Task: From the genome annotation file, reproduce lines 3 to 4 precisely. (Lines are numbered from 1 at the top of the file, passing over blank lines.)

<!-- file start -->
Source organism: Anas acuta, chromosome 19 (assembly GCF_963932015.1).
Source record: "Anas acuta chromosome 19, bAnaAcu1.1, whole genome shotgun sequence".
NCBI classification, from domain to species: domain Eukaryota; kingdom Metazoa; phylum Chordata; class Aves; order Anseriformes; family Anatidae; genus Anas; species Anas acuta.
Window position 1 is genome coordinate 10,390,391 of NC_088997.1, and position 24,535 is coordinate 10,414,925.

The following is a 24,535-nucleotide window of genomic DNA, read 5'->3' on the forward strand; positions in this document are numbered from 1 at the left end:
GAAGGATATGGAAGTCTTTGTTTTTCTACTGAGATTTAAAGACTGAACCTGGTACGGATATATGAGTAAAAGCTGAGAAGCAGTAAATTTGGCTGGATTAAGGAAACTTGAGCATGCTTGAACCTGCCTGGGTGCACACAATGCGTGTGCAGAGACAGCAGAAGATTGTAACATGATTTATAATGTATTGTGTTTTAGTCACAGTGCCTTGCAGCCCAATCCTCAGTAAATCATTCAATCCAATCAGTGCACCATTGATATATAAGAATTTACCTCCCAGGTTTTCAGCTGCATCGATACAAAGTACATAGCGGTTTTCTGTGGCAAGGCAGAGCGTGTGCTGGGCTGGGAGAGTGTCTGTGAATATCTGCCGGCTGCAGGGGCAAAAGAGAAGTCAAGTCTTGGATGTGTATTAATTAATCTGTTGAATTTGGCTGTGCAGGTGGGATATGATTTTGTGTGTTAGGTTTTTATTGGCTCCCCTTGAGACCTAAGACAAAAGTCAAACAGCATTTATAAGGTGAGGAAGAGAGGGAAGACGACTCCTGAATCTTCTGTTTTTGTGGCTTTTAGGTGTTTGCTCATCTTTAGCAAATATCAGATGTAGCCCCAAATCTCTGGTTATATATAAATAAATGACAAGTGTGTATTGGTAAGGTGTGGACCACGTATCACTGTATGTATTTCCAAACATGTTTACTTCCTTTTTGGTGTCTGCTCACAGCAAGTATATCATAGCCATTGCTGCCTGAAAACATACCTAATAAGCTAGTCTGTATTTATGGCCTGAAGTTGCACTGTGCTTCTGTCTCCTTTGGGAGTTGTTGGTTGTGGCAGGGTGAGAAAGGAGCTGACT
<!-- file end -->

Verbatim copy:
NCBI classification, from domain to species: domain Eukaryota; kingdom Metazoa; phylum Chordata; class Aves; order Anseriformes; family Anatidae; genus Anas; species Anas acuta.
Window position 1 is genome coordinate 10,390,391 of NC_088997.1, and position 24,535 is coordinate 10,414,925.